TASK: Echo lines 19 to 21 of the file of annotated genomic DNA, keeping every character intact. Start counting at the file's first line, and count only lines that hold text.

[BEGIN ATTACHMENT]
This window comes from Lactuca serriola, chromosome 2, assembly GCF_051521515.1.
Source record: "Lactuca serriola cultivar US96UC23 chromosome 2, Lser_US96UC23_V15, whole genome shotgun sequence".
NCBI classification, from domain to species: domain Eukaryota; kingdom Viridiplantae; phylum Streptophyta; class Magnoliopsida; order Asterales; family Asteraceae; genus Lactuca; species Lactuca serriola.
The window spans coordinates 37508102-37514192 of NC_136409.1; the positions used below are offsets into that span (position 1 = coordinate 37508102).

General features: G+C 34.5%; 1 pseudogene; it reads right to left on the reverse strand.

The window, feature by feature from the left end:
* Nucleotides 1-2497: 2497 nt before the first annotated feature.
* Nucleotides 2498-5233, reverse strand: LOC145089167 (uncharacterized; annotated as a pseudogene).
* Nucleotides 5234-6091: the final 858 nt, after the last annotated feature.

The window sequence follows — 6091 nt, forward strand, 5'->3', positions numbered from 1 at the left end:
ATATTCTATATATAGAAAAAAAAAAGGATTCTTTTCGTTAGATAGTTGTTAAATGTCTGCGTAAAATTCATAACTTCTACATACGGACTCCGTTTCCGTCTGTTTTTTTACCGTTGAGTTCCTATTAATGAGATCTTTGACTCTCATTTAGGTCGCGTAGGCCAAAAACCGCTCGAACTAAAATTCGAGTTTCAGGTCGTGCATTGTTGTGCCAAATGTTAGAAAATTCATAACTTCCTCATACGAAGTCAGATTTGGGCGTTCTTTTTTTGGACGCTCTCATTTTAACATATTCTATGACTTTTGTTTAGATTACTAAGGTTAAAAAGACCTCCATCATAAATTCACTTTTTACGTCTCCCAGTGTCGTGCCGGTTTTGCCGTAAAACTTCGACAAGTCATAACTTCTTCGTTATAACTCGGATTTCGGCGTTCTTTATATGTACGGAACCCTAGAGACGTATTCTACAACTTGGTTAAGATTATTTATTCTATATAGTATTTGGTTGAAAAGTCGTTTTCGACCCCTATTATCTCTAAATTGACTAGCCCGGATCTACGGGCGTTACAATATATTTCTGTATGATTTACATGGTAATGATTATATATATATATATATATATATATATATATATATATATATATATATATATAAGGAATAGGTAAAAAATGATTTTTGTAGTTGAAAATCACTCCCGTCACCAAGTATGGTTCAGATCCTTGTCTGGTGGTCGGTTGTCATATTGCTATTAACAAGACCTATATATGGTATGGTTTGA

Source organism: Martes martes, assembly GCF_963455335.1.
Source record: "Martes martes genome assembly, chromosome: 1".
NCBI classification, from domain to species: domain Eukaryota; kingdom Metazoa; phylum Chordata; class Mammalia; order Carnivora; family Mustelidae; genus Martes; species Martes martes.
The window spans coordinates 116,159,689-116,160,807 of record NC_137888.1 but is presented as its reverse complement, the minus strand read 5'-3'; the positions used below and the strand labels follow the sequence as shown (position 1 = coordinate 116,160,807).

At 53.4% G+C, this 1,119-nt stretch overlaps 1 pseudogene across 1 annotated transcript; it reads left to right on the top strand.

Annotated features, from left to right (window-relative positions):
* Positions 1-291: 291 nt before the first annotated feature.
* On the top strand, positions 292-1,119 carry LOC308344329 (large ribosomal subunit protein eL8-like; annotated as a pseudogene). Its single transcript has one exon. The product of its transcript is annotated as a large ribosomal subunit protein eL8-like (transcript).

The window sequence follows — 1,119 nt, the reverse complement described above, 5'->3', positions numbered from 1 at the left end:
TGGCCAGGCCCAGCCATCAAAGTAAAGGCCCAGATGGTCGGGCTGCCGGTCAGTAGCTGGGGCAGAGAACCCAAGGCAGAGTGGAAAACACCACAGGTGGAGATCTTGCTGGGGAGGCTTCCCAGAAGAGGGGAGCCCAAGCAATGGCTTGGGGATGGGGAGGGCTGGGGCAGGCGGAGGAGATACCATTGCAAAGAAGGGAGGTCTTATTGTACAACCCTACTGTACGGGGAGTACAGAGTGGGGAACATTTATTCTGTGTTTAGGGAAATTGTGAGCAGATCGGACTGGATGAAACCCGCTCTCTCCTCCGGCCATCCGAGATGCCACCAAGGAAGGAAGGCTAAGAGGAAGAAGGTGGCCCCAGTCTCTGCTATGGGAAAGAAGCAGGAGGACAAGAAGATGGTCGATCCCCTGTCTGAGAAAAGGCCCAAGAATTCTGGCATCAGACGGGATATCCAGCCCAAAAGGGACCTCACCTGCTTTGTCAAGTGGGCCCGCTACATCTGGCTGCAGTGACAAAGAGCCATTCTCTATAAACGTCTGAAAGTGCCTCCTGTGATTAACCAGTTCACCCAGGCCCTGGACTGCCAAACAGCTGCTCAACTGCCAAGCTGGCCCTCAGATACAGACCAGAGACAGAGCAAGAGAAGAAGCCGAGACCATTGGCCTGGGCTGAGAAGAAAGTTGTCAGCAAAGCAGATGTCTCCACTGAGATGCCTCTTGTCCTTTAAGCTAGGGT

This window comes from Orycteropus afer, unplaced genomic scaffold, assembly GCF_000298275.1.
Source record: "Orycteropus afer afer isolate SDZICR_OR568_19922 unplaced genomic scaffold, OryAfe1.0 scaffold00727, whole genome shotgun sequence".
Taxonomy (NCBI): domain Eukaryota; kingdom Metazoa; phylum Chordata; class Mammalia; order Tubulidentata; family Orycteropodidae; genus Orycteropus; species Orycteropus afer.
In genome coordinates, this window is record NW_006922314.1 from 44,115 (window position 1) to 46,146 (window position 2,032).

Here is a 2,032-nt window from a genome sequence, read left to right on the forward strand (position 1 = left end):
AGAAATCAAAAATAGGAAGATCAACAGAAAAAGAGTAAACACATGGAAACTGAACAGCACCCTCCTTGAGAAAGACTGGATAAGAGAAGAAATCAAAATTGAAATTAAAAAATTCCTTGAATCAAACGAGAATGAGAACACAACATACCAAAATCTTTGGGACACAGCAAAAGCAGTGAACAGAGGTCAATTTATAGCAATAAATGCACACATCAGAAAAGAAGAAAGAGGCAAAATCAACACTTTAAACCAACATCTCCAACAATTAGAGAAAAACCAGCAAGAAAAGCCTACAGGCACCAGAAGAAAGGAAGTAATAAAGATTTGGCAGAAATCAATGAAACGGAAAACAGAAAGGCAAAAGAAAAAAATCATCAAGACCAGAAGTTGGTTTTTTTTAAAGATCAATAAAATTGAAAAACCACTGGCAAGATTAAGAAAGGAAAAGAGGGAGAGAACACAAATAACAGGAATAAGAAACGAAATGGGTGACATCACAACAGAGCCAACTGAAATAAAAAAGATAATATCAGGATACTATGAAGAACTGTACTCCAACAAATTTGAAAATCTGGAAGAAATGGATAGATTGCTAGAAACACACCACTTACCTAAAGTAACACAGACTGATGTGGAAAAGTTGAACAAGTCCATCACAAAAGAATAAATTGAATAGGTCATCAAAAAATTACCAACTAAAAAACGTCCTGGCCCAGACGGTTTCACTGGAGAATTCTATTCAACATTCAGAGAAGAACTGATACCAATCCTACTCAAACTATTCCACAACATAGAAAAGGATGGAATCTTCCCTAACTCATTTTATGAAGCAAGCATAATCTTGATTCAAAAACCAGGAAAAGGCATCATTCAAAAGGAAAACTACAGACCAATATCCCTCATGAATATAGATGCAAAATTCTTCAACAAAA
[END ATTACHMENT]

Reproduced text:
* On the top strand, positions 292-1,119 carry LOC308344329 (large ribosomal subunit protein eL8-like; annotated as a pseudogene). Its single transcript has one exon. The product of its transcript is annotated as a large ribosomal subunit protein eL8-like (transcript).

The window sequence follows — 1,119 nt, the reverse complement described above, 5'->3', positions numbered from 1 at the left end:
TGGCCAGGCCCAGCCATCAAAGTAAAGGCCCAGATGGTCGGGCTGCCGGTCAGTAGCTGGGGCAGAGAACCCAAGGCAGAGTGGAAAACACCACAGGTGGAGATCTTGCTGGGGAGGCTTCCCAGAAGAGGGGAGCCCAAGCAATGGCTTGGGGATGGGGAGGGCTGGGGCAGGCGGAGGAGATACCATTGCAAAGAAGGGAGGTCTTATTGTACAACCCTACTGTACGGGGAGTACAGAGTGGGGAACATTTATTCTGTGTTTAGGGAAATTGTGAGCAGATCGGACTGGATGAAACCCGCTCTCTCCTCCGGCCATCCGAGATGCCACCAAGGAAGGAAGGCTAAGAGGAAGAAGGTGGCCCCAGTCTCTGCTATGGGAAAGAAGCAGGAGGACAAGAAGATGGTCGATCCCCTGTCTGAGAAAAGGCCCAAGAATTCTGGCATCAGACGGGATATCCAGCCCAAAAGGGACCTCACCTGCTTTGTCAAGTGGGCCCGCTACATCTGGCTGCAGTGACAAAGAGCCATTCTCTATAAACGTCTGAAAGTGCCTCCTGTGATTAACCAGTTCACCCAGGCCCTGGACTGCCAAACAGCTGCTCAACTGCCAAGCTGGCCCTCAGATACAGACCAGAGACAGAGCAAGAGAAGAAGCCGAGACCATTGGCCTGGGCTGAGAAGAAAGTTGTCAGCAAAGCAGATGTCTCCACTGAGATGCCTCTTGTCCTTTAAGCTAGGGT